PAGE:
August 2, 2013 Updated: August 2, 2013 at 8:27 am
DENVER (AP) — Authorities say Colorado is becoming a major exporter of illegally grown marijuana to the rest of the country.
The Rocky Mountain High Intensity Drug Trafficking Area, a network of law enforcement organizations in four western states that share information on drug-running patterns, say there were at least 270 highway seizures of marijuana last year that investigators linked to Colorado.
The Denver Post reports (http://tinyurl.com/ov3oudb) some of the marijuana was diverted from medical-marijuana dispensaries.
Bicycle race volunteers get anti-terror training
ASPEN, Colo. (AP) — Hundreds of volunteers needed for the USA Pro Challenge cycling race in Aspen will get mandatory training that includes terrorism alerts.
Aspen Police Department spokesman Blair Weyer says it stems from the bombings at the Boston Marathon, where two pressure cookers were used to make bombs that exploded near the finish line. The bombs killed three people and injured more than 260 people.
The Aspen Times reports (http://tinyurl.com/l6z3xss) training for the Aspen volunteers for the event that begins Aug. 19 will include how to recognize suspicious packages and the proper way to report their concerns.
1 dead, 1 injured in Glenwood Springs shooting
GLENWOOD SPRINGS, Colo. (AP) — Garfield County sheriff's officials say a 39-year-old man who was sought after a fatal shooting in Glenwood Springs has turned himself in.
The man, who is being called the primary suspect, was being held Thursday evening in Mesa County.
Garfield County Sheriff's Office spokesman Walt Stowe says the suspect was sought after two people were shot late Wednesday night at the Riverside Cottages. One later died, and the other was taken to a hospital in Denver.
The names of the victims haven't been released.
Sheriff's officials didn't immediately say where the suspect lives or whether he knew the victims.
Theater shooting suspect's dating profile at issue
CENTENNIAL, Colo. (AP) — The judge in the Colorado theater shooting case says prosecutors can present evidence involving the suspect's memberships on two dating websites.
James Holmes has pleaded not guilty by reason of insanity to charges alleging he killed 12 people and injured 70 at an Aurora movie theater on July 20, 2012. His trial is scheduled for February.
Prosecutors say Holmes put up profiles in 2012 on Adultfriendfinder.com and Match.com that had the tagline, "Will you visit me in prison," and could indicate his mental state.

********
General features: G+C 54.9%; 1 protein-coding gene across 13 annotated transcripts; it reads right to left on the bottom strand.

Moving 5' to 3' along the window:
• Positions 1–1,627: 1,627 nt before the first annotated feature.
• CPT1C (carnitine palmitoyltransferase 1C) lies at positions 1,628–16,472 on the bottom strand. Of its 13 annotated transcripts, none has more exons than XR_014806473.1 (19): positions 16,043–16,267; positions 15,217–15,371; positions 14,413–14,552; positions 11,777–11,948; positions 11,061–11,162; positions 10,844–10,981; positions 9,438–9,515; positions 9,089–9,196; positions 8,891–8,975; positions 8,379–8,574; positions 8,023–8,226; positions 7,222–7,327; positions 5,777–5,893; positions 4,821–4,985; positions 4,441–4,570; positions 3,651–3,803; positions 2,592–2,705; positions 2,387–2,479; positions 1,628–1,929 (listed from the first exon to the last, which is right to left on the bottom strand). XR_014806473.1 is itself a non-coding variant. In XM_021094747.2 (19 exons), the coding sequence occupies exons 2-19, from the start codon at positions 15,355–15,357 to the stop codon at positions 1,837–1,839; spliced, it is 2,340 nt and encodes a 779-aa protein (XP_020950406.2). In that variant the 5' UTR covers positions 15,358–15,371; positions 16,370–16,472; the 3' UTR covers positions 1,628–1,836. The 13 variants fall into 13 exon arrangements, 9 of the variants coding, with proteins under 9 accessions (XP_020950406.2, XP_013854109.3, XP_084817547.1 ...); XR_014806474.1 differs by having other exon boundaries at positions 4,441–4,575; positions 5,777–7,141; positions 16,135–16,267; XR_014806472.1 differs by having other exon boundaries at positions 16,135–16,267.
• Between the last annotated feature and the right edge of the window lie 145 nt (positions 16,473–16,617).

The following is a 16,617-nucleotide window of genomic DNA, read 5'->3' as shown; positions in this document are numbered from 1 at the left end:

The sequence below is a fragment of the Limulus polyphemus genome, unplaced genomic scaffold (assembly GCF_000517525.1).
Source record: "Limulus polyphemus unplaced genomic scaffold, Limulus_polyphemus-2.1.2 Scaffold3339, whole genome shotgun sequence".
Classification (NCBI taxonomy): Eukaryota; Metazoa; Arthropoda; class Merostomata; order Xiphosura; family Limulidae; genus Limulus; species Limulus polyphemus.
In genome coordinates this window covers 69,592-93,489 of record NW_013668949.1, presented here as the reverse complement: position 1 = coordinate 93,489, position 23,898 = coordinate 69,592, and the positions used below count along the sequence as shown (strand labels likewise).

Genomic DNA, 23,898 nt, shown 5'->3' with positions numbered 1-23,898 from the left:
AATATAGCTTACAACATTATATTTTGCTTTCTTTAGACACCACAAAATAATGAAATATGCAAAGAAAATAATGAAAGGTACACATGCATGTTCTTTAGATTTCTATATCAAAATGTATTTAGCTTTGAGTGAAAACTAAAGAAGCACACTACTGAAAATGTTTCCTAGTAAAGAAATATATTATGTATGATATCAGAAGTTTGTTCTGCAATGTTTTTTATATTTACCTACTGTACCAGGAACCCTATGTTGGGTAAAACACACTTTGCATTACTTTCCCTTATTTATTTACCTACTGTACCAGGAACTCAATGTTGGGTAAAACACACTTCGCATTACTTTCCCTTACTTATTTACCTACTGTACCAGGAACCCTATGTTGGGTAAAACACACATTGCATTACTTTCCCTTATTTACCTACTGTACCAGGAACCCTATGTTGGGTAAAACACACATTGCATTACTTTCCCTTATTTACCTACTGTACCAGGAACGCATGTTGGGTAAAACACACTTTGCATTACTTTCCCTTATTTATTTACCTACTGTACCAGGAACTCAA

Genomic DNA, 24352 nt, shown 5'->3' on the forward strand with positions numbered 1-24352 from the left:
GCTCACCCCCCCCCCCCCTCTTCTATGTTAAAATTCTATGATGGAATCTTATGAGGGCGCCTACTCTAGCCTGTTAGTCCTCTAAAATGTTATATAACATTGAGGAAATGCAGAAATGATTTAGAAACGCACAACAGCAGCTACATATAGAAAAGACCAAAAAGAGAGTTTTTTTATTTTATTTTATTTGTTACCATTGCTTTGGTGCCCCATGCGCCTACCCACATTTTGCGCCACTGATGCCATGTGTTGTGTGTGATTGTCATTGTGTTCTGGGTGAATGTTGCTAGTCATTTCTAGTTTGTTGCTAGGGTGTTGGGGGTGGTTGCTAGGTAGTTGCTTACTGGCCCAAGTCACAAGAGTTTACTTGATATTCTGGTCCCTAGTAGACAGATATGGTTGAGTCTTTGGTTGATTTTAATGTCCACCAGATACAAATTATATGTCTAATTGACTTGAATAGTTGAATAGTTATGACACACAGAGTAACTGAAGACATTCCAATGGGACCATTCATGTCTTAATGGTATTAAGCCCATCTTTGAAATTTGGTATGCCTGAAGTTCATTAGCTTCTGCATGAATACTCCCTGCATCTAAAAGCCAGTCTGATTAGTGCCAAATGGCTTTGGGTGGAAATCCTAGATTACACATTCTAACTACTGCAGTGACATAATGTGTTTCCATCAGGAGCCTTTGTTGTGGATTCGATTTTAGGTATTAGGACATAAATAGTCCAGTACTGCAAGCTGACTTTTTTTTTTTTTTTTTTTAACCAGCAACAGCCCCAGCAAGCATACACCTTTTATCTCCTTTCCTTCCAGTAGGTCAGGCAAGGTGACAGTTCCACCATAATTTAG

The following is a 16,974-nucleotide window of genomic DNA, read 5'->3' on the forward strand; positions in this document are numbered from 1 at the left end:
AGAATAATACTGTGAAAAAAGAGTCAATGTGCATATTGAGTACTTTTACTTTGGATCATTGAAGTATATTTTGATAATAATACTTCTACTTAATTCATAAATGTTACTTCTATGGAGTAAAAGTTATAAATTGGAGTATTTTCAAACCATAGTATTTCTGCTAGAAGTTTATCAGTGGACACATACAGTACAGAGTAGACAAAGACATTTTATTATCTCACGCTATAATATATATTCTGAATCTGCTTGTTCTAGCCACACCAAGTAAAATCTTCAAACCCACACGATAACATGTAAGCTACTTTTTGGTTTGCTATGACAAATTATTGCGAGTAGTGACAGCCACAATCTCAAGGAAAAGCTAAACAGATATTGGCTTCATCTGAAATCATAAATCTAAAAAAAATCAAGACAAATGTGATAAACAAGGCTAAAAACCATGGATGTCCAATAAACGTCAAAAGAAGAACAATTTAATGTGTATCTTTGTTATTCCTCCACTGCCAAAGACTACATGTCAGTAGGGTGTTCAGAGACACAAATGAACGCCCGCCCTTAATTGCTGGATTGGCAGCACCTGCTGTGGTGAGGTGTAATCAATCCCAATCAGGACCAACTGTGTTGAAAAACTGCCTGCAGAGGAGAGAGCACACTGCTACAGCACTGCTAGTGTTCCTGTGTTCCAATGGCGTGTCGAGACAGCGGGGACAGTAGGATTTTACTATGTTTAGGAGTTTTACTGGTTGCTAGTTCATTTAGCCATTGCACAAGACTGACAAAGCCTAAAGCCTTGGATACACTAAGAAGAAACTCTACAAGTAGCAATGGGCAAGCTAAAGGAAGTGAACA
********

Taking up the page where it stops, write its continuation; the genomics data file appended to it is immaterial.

Holmes' attorneys argued that the information was irrelevant and potentially prejudicial, especially without confirmation of the taglines' meaning and intent or who wrote them.
Judge Carlos A. Samour Jr. ruled Thursday that the information can be introduced, and jurors can decide what weight to give it.
-- Summer Reading Party children’s program, 10 a.m.-noon, Fountain Library Branch, 230 S. Main St., Fountain, free.
-- First Friday Art Walk with silent auction to benefit Silver Key Senior Services, 5-8 p.m., Aha & Kreuser Gallery, 218 W. Colorado Ave.
-- UVC Summer Concert Series, 6 p.m., University Village Colorado Shopping Center, 5230 N. Nevada Ave., free.
TODAY IN HISTORY
In 1776, members of the Continental Congress began attaching their signatures to the Declaration of Independence.
In 1862, the Ambulance Corps for the Army of the Potomac was created at the order of Maj. Gen. George McClellan during the Civil War.
In 1876, frontiersman “Wild Bill” Hickok was shot and killed while playing poker at a saloon in Deadwood, Dakota Territory, by Jack McCall, who was hanged.
In 1909, the original Lincoln “wheat” penny first went into circulation.
In 1922, Alexander Graham Bell, generally regarded as the inventor of the telephone, died at age 75 in Nova Scotia, Canada.
In 1923, the 29th president of the United States, Warren G. Harding, died in San Francisco; Vice President Calvin Coolidge became president.
In 1934, German President Paul von Hindenburg died, paving the way for Adolf Hitler’s takeover.
In 1943, during World War II, U.S. Navy boat PT-109, commanded by Lt. (jg) John F. Kennedy, sank after being rammed in the middle of the night by the Japanese destroyer Amagiri off the Solomon Islands. Two crew members were killed; Kennedy led the survivors to nearby islands until they could be rescued.
In 1945, President Harry S. Truman, Soviet leader Josef Stalin and British Prime Minister Clement Attlee concluded the Potsdam conference.
In 1974, former White House counsel John W. Dean III was sentenced to one to four years in prison for obstruction of justice in the Watergate coverup. (Dean ended up serving four months.)
In 1985, 135 people were killed when a Delta Air Lines jetliner crashed while attempting to land at Dallas-Fort Worth International Airport.
In 1990, Iraq invaded Kuwait, seizing control of the oil-rich emirate. (The Iraqis were driven out in Operation Desert Storm.)
Ten years ago: Saddam Hussein’s two elder sons and a grandson were buried as martyrs near the deposed Iraqi leader’s hometown of Tikrit, where insurgents afterward attacked U.S. troops with three remote-controlled bombs.
Five years ago: Police in southern Afghanistan reported a bus carrying a wedding party had struck a mine, killing 10 people, including the bride and groom.
One year ago: Kofi Annan resigned as peace envoy to Syria, issuing a blistering critique of world powers.